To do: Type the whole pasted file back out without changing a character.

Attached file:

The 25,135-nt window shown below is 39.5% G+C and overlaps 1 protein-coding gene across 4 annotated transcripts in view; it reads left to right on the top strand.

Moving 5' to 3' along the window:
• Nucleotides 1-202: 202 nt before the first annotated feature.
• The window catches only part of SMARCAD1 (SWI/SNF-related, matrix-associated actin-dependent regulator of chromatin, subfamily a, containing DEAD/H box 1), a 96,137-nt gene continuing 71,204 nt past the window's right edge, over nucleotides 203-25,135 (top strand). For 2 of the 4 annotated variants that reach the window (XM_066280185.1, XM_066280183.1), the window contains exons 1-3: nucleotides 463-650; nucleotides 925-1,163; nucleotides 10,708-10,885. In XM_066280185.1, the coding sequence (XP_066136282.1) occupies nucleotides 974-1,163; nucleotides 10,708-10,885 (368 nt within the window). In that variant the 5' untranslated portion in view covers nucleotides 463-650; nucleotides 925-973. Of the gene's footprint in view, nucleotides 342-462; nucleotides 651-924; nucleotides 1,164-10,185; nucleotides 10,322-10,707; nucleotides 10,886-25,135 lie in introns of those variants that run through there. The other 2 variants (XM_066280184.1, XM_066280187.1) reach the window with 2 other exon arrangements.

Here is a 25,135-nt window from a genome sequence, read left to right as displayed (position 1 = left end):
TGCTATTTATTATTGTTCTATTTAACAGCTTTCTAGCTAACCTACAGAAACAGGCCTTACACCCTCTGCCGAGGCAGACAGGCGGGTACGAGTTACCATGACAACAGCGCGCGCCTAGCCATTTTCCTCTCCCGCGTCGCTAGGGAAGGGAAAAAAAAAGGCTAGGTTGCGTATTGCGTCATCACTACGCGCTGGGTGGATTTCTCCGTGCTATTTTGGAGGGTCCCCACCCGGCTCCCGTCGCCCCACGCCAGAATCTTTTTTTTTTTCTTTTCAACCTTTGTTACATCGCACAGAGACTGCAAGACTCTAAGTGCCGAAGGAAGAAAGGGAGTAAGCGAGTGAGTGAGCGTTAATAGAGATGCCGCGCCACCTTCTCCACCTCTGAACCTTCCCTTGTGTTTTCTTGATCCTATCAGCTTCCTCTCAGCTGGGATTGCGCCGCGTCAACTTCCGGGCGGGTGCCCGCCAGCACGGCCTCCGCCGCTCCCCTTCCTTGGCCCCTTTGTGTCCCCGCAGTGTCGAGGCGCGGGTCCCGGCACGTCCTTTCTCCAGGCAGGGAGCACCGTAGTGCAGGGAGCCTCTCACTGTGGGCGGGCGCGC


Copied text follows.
The 25,135-nt window shown below is 39.5% G+C and overlaps 1 protein-coding gene across 4 annotated transcripts in view; it reads left to right on the top strand.

Moving 5' to 3' along the window:
• Nucleotides 1-202: 202 nt before the first annotated feature.
• The window catches only part of SMARCAD1 (SWI/SNF-related, matrix-associated actin-dependent regulator of chromatin, subfamily a, containing DEAD/H box 1), a 96,137-nt gene continuing 71,204 nt past the window's right edge, over nucleotides 203-25,135 (top strand). For 2 of the 4 annotated variants that reach the window (XM_066280185.1, XM_066280183.1), the window contains exons 1-3: nucleotides 463-650; nucleotides 925-1,163; nucleotides 10,708-10,885. In XM_066280185.1, the coding sequence (XP_066136282.1) occupies nucleotides 974-1,163; nucleotides 10,708-10,885 (368 nt within the window). In that variant the 5' untranslated portion in view covers nucleotides 463-650; nucleotides 925-973. Of the gene's footprint in view, nucleotides 342-462; nucleotides 651-924; nucleotides 1,164-10,185; nucleotides 10,322-10,707; nucleotides 10,886-25,135 lie in introns of those variants that run through there. The other 2 variants (XM_066280184.1, XM_066280187.1) reach the window with 2 other exon arrangements.

Here is a 25,135-nt window from a genome sequence, read left to right as displayed (position 1 = left end):
TGCTATTTATTATTGTTCTATTTAACAGCTTTCTAGCTAACCTACAGAAACAGGCCTTACACCCTCTGCCGAGGCAGACAGGCGGGTACGAGTTACCATGACAACAGCGCGCGCCTAGCCATTTTCCTCTCCCGCGTCGCTAGGGAAGGGAAAAAAAAAGGCTAGGTTGCGTATTGCGTCATCACTACGCGCTGGGTGGATTTCTCCGTGCTATTTTGGAGGGTCCCCACCCGGCTCCCGTCGCCCCACGCCAGAATCTTTTTTTTTTTCTTTTCAACCTTTGTTACATCGCACAGAGACTGCAAGACTCTAAGTGCCGAAGGAAGAAAGGGAGTAAGCGAGTGAGTGAGCGTTAATAGAGATGCCGCGCCACCTTCTCCACCTCTGAACCTTCCCTTGTGTTTTCTTGATCCTATCAGCTTCCTCTCAGCTGGGATTGCGCCGCGTCAACTTCCGGGCGGGTGCCCGCCAGCACGGCCTCCGCCGCTCCCCTTCCTTGGCCCCTTTGTGTCCCCGCAGTGTCGAGGCGCGGGTCCCGGCACGTCCTTTCTCCAGGCAGGGAGCACCGTAGTGCAGGGAGCCTCTCACTGTGGGCGGGCGCGC